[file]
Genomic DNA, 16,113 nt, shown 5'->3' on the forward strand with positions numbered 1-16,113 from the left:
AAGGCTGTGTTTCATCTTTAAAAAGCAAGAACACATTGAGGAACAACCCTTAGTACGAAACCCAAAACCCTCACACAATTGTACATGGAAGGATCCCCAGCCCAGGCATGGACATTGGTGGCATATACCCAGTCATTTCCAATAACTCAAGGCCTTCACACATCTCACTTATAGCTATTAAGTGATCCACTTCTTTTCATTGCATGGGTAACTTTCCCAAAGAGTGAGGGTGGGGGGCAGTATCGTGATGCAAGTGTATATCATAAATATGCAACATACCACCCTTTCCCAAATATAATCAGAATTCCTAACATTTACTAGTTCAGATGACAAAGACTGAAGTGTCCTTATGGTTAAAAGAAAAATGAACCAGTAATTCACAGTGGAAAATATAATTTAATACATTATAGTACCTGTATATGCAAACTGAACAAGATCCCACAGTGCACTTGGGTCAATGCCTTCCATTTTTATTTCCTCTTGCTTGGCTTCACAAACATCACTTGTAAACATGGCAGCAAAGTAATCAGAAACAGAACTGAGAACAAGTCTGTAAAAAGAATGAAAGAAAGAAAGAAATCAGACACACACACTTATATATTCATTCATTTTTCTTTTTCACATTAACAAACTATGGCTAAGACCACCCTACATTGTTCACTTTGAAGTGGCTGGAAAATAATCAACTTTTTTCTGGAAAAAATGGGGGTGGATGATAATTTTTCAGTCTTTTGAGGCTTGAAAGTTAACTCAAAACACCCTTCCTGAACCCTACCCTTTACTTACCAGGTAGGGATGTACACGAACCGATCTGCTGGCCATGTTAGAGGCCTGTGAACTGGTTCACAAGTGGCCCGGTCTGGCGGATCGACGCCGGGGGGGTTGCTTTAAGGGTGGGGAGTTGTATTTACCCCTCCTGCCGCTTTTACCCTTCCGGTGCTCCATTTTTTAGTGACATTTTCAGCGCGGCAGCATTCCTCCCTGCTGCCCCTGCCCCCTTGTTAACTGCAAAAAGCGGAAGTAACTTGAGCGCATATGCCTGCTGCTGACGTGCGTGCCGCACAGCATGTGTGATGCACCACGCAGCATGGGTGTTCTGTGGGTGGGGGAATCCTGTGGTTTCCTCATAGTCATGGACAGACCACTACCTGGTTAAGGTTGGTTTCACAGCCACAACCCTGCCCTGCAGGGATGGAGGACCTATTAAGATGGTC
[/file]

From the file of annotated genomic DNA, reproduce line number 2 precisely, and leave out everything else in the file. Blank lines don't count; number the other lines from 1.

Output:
AAGGCTGTGTTTCATCTTTAAAAAGCAAGAACACATTGAGGAACAACCCTTAGTACGAAACCCAAAACCCTCACACAATTGTACATGGAAGGATCCCCAGCCCAGGCATGGACATTGGTGGCATATACCCAGTCATTTCCAATAACTCAAGGCCTTCACACATCTCACTTATAGCTATTAAGTGATCCACTTCTTTTCATTGCATGGGTAACTTTCCCAAAGAGTGAGGGTGGGGGGCAGTATCGTGATGCAAGTGTATATCATAAATATGCAACATACCACCCTTTCCCAAATATAATCAGAATTCCTAACATTTACTAGTTCAGATGACAAAGACTGAAGTGTCCTTATGGTTAAAAGAAAAATGAACCAGTAATTCACAGTGGAAAATATAATTTAATACATTATAGTACCTGTATATGCAAACTGAACAAGATCCCACAGTGCACTTGGGTCAATGCCTTCCATTTTTATTTCCTCTTGCTTGGCTTCACAAACATCACTTGTAAACATGGCAGCAAAGTAATCAGAAACAGAACTGAGAACAAGTCTGTAAAAAGAATGAAAGAAAGAAAGAAATCAGACACACACACTTATATATTCATTCATTTTTCTTTTTCACATTAACAAACTATGGCTAAGACCACCCTACATTGTTCACTTTGAAGTGGCTGGAAAATAATCAACTTTTTTCTGGAAAAAATGGGGGTGGATGATAATTTTTCAGTCTTTTGAGGCTTGAAAGTTAACTCAAAACACCCTTCCTGAACCCTACCCTTTACTTACCAGGTAGGGATGTACACGAACCGATCTGCTGGCCATGTTAGAGGCCTGTGAACTGGTTCACAAGTGGCCCGGTCTGGCGGATCGACGCCGGGGGGGTTGCTTTAAGGGTGGGGAGTTGTATTTACCCCTCCTGCCGCTTTTACCCTTCCGGTGCTCCATTTTTTAGTGACATTTTCAGCGCGGCAGCATTCCTCCCTGCTGCCCCTGCCCCCTTGTTAACTGCAAAAAGCGGAAGTAACTTGAGCGCATATGCCTGCTGCTGACGTGCGTGCCGCACAGCATGTGTGATGCACCACGCAGCATGGGTGTTCTGTGGGTGGGGGAATCCTGTGGTTTCCTCATAGTCATGGACAGACCACTACCTGGTTAAGGTTGGTTTCACAGCCACAACCCTGCCCTGCAGGGATGGAGGACCTATTAAGATGGTC